0
$\begingroup$

I was wondering how to asses which sample in the data, during K fold cross-validation drives the bias that may be observed in the results.

My training data consists of 40 samples. And I try to classify these samples based on some class that i know using PLSDA. I perform 10 fold stratified cross-validation a 100 times and identify the optimal parameter.

I find that there is some bias based on how the data is split, and would like to understand which are the samples in the test-fold, that drive the bias.

For this, I keep track of how my data is split across ten folds, and for each test fold, I also keep track of the error. I then count the number of times a patient was in a test fold that gave me the least error or the greatest error when compared to other folds. And try to come up with a metric based on this frequency as a measure of contribution to bias...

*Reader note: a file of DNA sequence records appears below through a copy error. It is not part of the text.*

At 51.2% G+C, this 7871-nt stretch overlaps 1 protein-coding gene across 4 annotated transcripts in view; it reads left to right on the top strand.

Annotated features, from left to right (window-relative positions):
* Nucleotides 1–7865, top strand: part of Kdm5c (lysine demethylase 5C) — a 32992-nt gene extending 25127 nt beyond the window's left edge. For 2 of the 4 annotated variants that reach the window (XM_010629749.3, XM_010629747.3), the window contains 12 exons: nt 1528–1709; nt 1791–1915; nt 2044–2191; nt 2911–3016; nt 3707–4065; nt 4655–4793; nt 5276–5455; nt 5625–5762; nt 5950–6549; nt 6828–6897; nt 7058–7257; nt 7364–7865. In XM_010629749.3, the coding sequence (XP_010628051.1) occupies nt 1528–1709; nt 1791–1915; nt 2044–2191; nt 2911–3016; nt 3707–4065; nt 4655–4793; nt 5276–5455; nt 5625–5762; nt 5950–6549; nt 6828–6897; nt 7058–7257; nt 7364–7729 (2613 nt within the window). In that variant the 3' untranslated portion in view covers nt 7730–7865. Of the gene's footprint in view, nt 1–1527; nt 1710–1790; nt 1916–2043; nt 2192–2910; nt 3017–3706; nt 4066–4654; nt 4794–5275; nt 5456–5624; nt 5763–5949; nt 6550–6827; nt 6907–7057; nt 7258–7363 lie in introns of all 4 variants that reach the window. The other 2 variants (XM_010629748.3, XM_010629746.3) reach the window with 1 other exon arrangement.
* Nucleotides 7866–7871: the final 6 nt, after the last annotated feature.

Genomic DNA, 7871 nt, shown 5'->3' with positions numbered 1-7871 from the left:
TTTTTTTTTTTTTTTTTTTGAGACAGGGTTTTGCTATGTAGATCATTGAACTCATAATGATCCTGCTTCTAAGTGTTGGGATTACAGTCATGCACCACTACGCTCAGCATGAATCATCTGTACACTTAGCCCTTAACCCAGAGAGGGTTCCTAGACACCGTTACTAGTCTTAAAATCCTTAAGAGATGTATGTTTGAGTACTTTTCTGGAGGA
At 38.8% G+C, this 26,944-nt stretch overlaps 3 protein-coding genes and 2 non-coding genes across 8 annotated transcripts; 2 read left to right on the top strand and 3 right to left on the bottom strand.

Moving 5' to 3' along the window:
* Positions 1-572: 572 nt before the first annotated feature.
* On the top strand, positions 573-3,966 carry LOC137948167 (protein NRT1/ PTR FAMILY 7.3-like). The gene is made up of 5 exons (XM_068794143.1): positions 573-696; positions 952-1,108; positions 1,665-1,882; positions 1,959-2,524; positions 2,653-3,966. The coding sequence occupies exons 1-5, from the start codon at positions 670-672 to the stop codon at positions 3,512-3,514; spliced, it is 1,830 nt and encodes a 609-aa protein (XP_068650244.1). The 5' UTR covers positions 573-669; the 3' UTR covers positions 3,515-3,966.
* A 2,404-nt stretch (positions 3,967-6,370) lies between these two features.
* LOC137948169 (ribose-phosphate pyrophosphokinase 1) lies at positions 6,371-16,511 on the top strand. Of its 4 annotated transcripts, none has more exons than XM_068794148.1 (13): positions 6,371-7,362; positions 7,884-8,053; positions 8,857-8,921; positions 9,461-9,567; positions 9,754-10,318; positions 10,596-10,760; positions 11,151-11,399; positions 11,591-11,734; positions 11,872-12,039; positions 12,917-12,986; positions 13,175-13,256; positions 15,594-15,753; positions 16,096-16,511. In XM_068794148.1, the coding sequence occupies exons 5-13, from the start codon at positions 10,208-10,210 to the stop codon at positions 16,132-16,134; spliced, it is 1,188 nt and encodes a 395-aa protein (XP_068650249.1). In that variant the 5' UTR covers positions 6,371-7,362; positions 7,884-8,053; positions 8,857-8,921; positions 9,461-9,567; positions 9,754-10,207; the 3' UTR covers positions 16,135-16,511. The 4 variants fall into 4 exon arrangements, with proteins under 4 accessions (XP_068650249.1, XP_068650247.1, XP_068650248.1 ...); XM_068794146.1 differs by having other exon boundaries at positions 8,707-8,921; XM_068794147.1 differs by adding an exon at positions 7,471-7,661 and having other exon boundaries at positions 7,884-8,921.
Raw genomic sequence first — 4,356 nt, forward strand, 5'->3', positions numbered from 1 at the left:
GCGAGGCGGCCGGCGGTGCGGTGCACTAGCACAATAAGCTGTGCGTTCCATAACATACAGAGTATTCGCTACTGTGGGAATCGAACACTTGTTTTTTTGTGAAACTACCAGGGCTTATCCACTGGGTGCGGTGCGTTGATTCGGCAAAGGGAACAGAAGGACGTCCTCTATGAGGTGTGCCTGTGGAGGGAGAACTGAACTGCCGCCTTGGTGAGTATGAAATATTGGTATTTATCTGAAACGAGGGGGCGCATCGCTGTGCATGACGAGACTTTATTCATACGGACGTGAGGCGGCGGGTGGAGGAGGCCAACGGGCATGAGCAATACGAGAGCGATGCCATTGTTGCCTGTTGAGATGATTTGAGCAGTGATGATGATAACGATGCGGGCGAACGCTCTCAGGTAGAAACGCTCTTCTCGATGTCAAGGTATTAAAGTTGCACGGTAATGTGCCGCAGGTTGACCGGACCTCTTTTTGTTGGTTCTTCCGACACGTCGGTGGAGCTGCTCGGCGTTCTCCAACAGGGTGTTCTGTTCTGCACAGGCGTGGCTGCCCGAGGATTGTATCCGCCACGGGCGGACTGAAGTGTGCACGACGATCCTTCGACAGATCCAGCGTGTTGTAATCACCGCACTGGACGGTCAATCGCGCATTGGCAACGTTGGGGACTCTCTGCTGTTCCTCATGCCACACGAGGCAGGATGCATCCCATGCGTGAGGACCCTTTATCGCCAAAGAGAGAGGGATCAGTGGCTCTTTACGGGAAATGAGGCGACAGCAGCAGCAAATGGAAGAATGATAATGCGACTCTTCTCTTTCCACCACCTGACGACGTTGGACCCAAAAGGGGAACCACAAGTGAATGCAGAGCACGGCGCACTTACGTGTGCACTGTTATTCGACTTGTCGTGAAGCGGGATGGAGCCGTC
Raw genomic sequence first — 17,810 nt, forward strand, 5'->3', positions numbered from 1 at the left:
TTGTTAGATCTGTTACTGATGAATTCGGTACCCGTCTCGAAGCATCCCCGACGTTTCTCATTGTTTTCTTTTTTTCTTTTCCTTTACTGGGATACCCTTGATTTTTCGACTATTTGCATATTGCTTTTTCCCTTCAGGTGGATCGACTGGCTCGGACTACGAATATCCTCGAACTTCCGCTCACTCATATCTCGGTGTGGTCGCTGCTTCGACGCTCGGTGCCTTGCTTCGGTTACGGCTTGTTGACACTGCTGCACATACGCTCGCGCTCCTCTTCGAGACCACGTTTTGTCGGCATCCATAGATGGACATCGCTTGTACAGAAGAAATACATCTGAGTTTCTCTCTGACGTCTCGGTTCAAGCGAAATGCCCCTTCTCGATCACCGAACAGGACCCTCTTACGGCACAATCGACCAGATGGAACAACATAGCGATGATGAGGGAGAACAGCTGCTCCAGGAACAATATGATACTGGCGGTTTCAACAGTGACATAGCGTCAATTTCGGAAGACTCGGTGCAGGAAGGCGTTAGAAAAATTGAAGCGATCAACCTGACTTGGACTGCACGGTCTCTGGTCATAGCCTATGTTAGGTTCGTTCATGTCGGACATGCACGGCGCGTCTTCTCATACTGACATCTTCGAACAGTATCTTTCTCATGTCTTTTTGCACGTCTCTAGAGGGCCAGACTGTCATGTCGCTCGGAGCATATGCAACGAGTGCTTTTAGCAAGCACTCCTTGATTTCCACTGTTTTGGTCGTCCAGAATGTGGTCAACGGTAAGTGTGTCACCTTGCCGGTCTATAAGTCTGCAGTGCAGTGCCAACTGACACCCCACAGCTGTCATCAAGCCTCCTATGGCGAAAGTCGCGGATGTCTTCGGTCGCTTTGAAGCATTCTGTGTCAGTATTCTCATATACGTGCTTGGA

But, each fold consists of 4 patients, and the final metric I get may not reflect the individual contribution. Any thoughts on this would be helpful.

$\endgroup$
  • $\begingroup$ I'd consider the changes in model due to diffent splits an indicator of variance, i.e. the models are unstable. $\endgroup$ – cbeleites unhappy with SX Mar 10 '15 at 9:29
1
$\begingroup$

If you consider a leave-one-patient-out jackknifing scheme instead of leaving out 4 patients, you can easiy calculate Cook's Distance which is a measure of leverage for each of the patients.

| cite | improve this answer | |
$\endgroup$

Your Answer

By clicking “Post Your Answer”, you agree to our terms of service, privacy policy and cookie policy

Not the answer you're looking for? Browse other questions tagged or ask your own question.